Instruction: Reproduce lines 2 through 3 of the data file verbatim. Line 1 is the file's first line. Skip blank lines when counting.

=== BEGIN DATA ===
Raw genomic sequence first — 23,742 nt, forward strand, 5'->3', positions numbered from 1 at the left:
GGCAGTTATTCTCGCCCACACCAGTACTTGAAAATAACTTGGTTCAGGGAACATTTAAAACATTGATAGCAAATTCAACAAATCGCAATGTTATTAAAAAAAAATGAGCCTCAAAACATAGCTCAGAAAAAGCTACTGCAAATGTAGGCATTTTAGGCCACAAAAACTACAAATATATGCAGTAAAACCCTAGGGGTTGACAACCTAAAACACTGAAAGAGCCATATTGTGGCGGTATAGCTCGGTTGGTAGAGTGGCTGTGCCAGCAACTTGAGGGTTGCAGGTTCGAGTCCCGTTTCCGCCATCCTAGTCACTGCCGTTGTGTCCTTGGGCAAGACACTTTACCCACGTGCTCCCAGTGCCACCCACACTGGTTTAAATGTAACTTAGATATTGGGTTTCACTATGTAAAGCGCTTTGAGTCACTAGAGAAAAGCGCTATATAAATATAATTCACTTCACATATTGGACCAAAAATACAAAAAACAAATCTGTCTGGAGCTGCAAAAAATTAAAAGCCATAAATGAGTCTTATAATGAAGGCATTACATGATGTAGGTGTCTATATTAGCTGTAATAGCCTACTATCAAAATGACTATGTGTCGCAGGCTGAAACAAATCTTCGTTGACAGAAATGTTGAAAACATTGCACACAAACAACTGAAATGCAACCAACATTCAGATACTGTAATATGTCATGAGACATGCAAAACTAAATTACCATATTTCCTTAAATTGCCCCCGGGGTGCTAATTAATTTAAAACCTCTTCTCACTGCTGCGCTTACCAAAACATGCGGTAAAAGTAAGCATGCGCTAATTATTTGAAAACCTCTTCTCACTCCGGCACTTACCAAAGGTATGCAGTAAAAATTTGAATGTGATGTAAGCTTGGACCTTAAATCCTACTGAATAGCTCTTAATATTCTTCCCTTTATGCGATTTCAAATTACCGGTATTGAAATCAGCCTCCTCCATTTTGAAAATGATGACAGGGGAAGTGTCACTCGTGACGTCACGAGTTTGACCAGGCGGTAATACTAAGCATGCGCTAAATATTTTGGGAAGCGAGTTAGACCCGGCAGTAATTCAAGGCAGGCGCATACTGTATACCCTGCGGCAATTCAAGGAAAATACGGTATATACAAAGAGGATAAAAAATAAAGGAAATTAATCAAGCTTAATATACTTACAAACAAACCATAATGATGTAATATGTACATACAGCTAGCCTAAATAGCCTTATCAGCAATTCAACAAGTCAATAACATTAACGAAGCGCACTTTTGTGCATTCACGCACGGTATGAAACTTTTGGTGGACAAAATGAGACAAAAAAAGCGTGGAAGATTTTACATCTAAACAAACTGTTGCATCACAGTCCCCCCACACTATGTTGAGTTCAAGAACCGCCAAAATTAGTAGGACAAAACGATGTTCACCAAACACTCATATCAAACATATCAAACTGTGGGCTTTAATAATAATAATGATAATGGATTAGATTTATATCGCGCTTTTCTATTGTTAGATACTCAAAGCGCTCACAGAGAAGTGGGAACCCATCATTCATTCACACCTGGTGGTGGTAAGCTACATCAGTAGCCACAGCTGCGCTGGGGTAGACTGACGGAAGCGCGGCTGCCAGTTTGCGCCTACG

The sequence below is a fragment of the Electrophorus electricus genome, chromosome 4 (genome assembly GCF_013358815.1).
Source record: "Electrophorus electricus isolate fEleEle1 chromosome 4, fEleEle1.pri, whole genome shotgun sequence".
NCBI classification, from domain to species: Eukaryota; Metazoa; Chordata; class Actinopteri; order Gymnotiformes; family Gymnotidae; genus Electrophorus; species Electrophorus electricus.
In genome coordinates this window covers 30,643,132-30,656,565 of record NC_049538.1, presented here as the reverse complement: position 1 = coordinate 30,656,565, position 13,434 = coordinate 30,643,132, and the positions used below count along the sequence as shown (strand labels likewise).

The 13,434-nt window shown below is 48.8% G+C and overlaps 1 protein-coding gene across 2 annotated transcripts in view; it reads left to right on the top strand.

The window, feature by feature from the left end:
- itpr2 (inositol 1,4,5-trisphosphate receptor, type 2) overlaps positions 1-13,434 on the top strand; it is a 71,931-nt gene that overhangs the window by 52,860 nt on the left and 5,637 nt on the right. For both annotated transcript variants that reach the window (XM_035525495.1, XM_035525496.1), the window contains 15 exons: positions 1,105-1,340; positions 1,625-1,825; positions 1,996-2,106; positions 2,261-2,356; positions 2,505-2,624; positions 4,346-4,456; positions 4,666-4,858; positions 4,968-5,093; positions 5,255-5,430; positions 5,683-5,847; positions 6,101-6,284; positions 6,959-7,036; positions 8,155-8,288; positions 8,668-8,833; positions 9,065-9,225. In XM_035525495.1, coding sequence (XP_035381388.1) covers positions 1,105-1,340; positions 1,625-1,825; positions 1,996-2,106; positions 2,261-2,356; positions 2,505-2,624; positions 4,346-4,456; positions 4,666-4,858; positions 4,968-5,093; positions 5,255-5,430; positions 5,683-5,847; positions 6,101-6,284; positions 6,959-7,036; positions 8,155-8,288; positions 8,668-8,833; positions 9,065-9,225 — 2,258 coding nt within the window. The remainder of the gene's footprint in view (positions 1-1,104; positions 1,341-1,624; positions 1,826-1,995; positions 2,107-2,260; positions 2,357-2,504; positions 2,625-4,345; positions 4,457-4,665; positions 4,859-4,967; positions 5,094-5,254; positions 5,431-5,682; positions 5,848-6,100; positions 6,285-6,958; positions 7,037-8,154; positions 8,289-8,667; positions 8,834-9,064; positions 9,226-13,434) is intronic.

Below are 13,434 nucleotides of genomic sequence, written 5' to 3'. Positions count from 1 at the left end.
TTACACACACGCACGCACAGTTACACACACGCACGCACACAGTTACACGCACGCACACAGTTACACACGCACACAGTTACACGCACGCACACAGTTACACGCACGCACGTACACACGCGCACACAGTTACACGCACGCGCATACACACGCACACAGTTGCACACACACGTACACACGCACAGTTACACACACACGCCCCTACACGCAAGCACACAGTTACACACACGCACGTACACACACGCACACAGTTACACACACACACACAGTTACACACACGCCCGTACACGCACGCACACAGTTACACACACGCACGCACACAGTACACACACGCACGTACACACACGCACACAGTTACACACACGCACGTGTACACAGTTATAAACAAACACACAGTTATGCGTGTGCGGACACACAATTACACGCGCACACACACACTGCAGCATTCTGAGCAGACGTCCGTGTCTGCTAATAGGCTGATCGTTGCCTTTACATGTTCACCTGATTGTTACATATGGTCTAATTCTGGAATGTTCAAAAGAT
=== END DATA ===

GGCAGTTATTCTCGCCCACACCAGTACTTGAAAATAACTTGGTTCAGGGAACATTTAAAACATTGATAGCAAATTCAACAAATCGCAATGTTATTAAAAAAAAATGAGCCTCAAAACATAGCTCAGAAAAAGCTACTGCAAATGTAGGCATTTTAGGCCACAAAAACTACAAATATATGCAGTAAAACCCTAGGGGTTGACAACCTAAAACACTGAAAGAGCCATATTGTGGCGGTATAGCTCGGTTGGTAGAGTGGCTGTGCCAGCAACTTGAGGGTTGCAGGTTCGAGTCCCGTTTCCGCCATCCTAGTCACTGCCGTTGTGTCCTTGGGCAAGACACTTTACCCACGTGCTCCCAGTGCCACCCACACTGGTTTAAATGTAACTTAGATATTGGGTTTCACTATGTAAAGCGCTTTGAGTCACTAGAGAAAAGCGCTATATAAATATAATTCACTTCACATATTGGACCAAAAATACAAAAAACAAATCTGTCTGGAGCTGCAAAAAATTAAAAGCCATAAATGAGTCTTATAATGAAGGCATTACATGATGTAGGTGTCTATATTAGCTGTAATAGCCTACTATCAAAATGACTATGTGTCGCAGGCTGAAACAAATCTTCGTTGACAGAAATGTTGAAAACATTGCACACAAACAACTGAAATGCAACCAACATTCAGATACTGTAATATGTCATGAGACATGCAAAACTAAATTACCATATTTCCTTAAATTGCCCCCGGGGTGCTAATTAATTTAAAACCTCTTCTCACTGCTGCGCTTACCAAAACATGCGGTAAAAGTAAGCATGCGCTAATTATTTGAAAACCTCTTCTCACTCCGGCACTTACCAAAGGTATGCAGTAAAAATTTGAATGTGATGTAAGCTTGGACCTTAAATCCTACTGAATAGCTCTTAATATTCTTCCCTTTATGCGATTTCAAATTACCGGTATTGAAATCAGCCTCCTCCATTTTGAAAATGATGACAGGGGAAGTGTCACTCGTGACGTCACGAGTTTGACCAGGCGGTAATACTAAGCATGCGCTAAATATTTTGGGAAGCGAGTTAGACCCGGCAGTAATTCAAGGCAGGCGCATACTGTATACCCTGCGGCAATTCAAGGAAAATACGGTATATACAAAGAGGATAAAAAATAAAGGAAATTAATCAAGCTTAATATACTTACAAACAAACCATAATGATGTAATATGTACATACAGCTAGCCTAAATAGCCTTATCAGCAATTCAACAAGTCAATAACATTAACGAAGCGCACTTTTGTGCATTCACGCACGGTATGAAACTTTTGGTGGACAAAATGAGACAAAAAAAGCGTGGAAGATTTTACATCTAAACAAACTGTTGCATCACAGTCCCCCCACACTATGTTGAGTTCAAGAACCGCCAAAATTAGTAGGACAAAACGATGTTCACCAAACACTCATATCAAACATATCAAACTGTGGGCTTTAATAATAATAATGATAATGGATTAGATTTATATCGCGCTTTTCTATTGTTAGATACTCAAAGCGCTCACAGAGAAGTGGGAACCCATCATTCATTCACACCTGGTGGTGGTAAGCTACATCAGTAGCCACAGCTGCGCTGGGGTAGACTGACGGAAGCGCGGCTGCCAGTTTGCGCCTACG

The sequence below is a fragment of the Electrophorus electricus genome, chromosome 4 (genome assembly GCF_013358815.1).